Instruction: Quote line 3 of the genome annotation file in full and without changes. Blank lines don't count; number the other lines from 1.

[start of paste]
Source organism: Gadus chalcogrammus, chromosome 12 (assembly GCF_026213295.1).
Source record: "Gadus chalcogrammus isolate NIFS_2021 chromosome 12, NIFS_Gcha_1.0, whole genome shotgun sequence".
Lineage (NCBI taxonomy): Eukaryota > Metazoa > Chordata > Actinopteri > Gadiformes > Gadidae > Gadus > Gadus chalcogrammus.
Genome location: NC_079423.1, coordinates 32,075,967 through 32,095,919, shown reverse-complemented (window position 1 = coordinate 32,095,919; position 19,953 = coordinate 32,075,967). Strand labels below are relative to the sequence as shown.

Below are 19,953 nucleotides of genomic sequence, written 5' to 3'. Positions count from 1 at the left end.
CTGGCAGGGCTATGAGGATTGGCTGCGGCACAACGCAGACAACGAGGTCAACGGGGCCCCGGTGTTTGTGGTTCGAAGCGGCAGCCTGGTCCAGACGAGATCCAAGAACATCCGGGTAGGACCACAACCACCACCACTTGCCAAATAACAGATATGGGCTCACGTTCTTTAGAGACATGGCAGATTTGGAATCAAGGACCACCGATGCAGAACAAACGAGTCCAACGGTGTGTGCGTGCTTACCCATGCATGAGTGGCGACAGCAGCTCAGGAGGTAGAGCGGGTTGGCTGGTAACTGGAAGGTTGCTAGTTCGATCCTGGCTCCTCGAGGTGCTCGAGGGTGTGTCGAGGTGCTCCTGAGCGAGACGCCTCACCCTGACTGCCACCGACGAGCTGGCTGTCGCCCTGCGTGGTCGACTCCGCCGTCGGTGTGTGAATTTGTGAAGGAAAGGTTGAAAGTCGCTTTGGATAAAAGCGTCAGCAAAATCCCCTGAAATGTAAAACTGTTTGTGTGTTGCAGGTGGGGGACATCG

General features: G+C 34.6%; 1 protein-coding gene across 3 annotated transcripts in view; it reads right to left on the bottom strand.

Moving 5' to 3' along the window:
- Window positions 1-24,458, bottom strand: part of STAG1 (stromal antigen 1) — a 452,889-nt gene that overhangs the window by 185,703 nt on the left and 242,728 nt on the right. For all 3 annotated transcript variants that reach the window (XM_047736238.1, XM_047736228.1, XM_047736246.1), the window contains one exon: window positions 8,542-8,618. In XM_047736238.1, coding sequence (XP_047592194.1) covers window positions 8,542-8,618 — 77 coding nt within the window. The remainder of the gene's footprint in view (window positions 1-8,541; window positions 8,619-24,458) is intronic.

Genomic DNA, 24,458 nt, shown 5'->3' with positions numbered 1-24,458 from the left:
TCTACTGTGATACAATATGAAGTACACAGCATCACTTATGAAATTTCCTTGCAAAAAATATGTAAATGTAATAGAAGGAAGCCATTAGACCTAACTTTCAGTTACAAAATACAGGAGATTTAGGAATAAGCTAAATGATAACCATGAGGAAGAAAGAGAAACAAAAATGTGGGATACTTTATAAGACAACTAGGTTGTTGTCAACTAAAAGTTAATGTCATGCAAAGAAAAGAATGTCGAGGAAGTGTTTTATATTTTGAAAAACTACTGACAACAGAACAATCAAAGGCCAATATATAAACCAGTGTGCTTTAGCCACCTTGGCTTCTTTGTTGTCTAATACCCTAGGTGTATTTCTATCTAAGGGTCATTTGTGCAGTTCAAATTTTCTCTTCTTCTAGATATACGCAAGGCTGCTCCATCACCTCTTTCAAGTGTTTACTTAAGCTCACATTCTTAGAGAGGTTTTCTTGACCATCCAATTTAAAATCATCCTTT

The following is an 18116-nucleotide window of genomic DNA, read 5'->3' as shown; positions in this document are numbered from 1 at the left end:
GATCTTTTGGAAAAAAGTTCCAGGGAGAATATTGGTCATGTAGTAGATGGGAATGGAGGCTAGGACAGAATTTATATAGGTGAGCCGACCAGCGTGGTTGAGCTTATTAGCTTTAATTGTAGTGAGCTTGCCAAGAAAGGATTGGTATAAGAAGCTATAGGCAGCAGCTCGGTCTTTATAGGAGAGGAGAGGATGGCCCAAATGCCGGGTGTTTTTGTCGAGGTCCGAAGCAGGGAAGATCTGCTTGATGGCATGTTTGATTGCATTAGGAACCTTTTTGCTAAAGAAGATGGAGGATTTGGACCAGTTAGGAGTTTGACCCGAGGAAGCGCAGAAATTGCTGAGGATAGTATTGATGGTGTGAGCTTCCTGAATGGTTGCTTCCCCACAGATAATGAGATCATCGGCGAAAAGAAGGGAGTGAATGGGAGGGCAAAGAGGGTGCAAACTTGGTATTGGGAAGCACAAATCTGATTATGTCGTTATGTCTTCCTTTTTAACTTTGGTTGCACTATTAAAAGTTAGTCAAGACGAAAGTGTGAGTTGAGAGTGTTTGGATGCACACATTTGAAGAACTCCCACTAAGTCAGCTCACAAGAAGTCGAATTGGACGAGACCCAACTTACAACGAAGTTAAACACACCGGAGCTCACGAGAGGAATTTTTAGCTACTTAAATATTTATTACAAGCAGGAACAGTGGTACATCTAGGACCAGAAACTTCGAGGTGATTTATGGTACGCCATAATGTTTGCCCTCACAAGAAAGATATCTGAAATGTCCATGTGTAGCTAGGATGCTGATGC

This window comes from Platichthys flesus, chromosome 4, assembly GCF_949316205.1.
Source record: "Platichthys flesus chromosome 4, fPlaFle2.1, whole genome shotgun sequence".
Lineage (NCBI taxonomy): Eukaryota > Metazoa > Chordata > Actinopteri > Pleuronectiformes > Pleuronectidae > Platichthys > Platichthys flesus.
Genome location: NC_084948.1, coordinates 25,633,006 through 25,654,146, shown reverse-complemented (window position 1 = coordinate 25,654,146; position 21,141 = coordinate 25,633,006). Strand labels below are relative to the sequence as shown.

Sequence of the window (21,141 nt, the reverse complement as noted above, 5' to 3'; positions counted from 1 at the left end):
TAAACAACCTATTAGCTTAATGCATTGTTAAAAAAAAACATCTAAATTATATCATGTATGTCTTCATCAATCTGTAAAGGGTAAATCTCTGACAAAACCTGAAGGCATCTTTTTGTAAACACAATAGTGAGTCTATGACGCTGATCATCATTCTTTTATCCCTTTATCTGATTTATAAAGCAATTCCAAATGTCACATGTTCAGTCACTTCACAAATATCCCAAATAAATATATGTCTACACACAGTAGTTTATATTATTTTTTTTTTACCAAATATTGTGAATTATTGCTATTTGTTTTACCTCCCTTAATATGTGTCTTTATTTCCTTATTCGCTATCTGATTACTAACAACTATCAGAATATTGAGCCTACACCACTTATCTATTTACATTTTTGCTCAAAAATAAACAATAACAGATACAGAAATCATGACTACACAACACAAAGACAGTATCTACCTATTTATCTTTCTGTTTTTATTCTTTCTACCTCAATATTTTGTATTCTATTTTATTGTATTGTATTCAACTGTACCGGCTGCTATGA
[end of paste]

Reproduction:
Lineage (NCBI taxonomy): Eukaryota > Metazoa > Chordata > Actinopteri > Gadiformes > Gadidae > Gadus > Gadus chalcogrammus.